virtual refs

(part 2)

VREF-makers shipped with gitolite

restricting pushes by dir/file name

The "NAME" VREF allows you to restrict pushes by the names of dirs and files changed. (Side note: the NAME VREF is the only one directly implemented within the update hook, so you won't find it in the VREF directory).

Here's an example. Say you don't want junior developers pushing changes to the Makefile, because it's quite complex:

repo foo
        RW+                             =   @senior_devs
        RW                              =   @junior_devs

        -   VREF/NAME/Makefile          =   @junior_devs

When a senior dev pushes, the VREF is not invoked at all. But when a junior dev pushes, the VREF is invoked, and it returns a list of files changed as virtual refs, looking like this:


Each of these refs is matched against the access rules. If one of them happens to be the Makefile, then the ref returned (VREF/NAME/Makefile) will match the deny rule and kill the push.

Another way to use this is when you know what is allowed instead of what is not allowed. Let's say the QA person is only allowed to touch a file called CHANGELOG and any files in a directory called ReleaseNotes:

repo foo
        RW+                             =   @senior_devs
        RW                              =   @junior_devs
        RW+                             =   QA-guy

        RW+ VREF/NAME/CHANGELOG         =   QA-guy
        RW+ VREF/NAME/ReleaseNotes/     =   QA-guy
        -   VREF/NAME/                  =   QA-guy

number of changed or new files

The COUNT VREF is used like this:

    -   VREF/COUNT/9                    =   @junior-developers

In response, if anyone in the user list pushes a commit series that changes more than 9 files, a virtual ref of VREF/COUNT/9 is returned. Gitolite uses that as a "ref" to match against all the rules, hits the same rule that invoked it, and denies the request.

If the user did not push more than 9 files, the VREF code returns nothing, and nothing happens.

COUNT can take one more argument:

    -   VREF/COUNT/9/NEWFILES           =   @junior-developers

This is the same as before, but have to be more than 9 new files not just changed files.

advanced filetype detection

Note: this is more for illustration than use; it's rather specific to one of the projects I manage but the idea is the important thing.

Sometimes a file has a standard extension (that cannot be 'gitignore'd), but it is actually automatically generated. Here's one way to catch it:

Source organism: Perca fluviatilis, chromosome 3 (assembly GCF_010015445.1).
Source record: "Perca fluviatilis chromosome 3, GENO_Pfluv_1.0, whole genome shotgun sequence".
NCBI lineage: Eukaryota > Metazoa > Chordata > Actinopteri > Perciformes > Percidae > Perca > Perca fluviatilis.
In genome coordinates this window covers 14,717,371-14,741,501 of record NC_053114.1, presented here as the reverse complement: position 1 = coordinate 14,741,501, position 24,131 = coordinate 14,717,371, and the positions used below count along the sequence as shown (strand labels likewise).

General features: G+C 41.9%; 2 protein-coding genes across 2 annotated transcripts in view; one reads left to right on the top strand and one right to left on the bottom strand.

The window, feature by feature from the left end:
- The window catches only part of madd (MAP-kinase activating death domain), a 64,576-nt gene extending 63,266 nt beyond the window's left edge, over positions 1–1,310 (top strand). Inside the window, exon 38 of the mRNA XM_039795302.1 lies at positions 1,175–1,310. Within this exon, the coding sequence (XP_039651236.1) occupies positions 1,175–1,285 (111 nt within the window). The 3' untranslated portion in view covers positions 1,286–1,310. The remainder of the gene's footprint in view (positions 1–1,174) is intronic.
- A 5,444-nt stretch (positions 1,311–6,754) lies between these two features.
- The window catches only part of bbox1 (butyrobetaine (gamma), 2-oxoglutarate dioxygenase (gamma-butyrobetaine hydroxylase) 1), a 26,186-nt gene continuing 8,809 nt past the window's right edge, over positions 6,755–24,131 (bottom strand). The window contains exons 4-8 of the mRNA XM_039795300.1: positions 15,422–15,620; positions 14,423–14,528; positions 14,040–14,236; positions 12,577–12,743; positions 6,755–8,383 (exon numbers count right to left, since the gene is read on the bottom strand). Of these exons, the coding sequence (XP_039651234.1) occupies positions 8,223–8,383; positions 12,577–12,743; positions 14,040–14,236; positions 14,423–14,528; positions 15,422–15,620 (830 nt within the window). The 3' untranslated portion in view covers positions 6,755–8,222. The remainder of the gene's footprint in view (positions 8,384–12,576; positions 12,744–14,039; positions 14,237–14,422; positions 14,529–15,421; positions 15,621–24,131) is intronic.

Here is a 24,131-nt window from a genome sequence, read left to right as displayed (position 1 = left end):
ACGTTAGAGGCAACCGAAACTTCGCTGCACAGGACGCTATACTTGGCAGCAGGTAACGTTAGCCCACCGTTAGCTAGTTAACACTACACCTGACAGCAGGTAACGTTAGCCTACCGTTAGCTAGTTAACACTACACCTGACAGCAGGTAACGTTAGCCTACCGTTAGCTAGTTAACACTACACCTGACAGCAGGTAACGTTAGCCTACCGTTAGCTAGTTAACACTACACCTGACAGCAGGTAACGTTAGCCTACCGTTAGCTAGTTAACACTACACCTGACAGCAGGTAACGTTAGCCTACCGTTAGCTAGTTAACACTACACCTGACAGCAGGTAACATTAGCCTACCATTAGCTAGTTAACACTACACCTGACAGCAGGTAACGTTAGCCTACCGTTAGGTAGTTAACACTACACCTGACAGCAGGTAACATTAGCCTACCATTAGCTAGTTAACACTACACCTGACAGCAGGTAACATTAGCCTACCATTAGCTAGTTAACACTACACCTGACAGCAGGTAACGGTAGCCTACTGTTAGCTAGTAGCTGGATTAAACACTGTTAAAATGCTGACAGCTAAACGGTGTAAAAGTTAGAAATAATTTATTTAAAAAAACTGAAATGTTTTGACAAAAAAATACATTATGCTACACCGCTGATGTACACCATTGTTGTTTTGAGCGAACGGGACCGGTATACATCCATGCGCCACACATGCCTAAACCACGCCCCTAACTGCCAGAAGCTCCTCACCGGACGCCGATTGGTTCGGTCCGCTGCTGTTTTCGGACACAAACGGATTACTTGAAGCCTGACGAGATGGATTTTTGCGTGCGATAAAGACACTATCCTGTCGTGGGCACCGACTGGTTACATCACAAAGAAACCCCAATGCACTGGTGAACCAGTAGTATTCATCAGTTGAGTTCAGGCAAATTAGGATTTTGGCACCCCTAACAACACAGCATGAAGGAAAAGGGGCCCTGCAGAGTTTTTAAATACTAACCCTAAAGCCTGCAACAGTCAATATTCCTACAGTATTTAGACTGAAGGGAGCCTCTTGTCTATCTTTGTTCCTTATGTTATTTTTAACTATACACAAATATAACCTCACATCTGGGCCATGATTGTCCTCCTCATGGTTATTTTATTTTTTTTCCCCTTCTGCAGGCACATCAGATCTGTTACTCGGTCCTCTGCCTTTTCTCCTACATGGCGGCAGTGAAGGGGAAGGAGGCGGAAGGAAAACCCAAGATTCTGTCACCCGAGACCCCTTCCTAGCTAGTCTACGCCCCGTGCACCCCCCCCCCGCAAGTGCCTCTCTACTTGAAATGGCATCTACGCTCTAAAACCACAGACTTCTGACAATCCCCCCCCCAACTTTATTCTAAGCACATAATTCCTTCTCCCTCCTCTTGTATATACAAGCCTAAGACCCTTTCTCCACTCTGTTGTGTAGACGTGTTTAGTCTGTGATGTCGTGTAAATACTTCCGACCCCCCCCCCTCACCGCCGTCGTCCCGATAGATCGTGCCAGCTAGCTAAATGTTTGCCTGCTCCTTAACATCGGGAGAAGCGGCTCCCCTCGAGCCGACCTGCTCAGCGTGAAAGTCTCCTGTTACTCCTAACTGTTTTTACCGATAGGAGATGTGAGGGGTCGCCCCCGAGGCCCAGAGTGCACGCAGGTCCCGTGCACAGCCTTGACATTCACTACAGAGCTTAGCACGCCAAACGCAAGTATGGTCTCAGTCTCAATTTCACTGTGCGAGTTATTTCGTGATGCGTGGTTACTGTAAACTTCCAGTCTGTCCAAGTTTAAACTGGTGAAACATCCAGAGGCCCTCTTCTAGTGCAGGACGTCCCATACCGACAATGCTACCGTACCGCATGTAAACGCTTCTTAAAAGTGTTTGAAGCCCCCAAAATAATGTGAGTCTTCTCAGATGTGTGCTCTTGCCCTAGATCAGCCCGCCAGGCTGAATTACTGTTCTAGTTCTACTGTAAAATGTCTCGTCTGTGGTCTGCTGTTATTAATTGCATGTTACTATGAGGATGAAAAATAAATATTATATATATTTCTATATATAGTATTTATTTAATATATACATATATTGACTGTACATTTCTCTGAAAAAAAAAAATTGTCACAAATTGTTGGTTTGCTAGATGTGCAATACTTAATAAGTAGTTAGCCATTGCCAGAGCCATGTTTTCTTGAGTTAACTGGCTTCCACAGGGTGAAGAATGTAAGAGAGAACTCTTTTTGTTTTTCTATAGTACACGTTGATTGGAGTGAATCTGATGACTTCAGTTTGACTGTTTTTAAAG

You can look at src/VREF/FILETYPE to see how it handles the 'AUTOGENERATED' option. You could also have a more generic option, like perhaps BINARY, and handle that in the FILETYPE vref too.

checking author email

Some people want to ensure that "you can only push your own commits".

If you force it on everyone, this is a very silly idea (see "Philosophical Notes" section of src/VREF/EMAIL-CHECK).

But there may be value in enforcing it just for the junior developers.

The neat thing is that the existing contrib/ was just copied to src/VREF/EMAIL-CHECK and it works, because VREFs get the same first 3 arguments and those are all that it cares about. (Note: you have to change one subroutine in that script if you want to use it)

voting on commits

Although gitolite can't/won't do the whole "code review + workflow enforcement" thing that Gerrit Code Review does, a basic implementation of voting on a commit is surprisingly easy. See src/VREF/VOTES for details (and note that the actual code is just 2-3 lines; the rest is inline documentation).

other ideas -- code welcome!

"no non-merge first-parents"

Shruggar on #gitolite wanted this. Possible code to implement it would be something like this (untested)

[ -z "$(git rev-list --first-parent --no-merges $2..$3)" ]

This can be implemented using src/VREF/MERGE-CHECK as a model. That script does what the 'M' qualifier does in access rules (see last part of this), although the syntax to be used in conf/gitolite will be quite different.

other ideas for VREFs

Here are some more ideas:

  • Number of commits (git rev-list --count $old $new).
  • Number of binary files in commit (currently I only know to count occurrences of Bin in the output of git diff --stat.
  • Number of new binary files (count Bin 0 -> in git diff --stat output).
  • Time of day/day of week (see example snippet somewhere above).
  • IP address.
  • Phase of the moon.

Note that pretty much anything that involves $oldsha..$newsha will have to deal with the issue that when you push a new tag or branch, the "old" part is all 0's, and unless you consider --all existing branches and tags it becomes meaningless in terms of "number of new files" etc.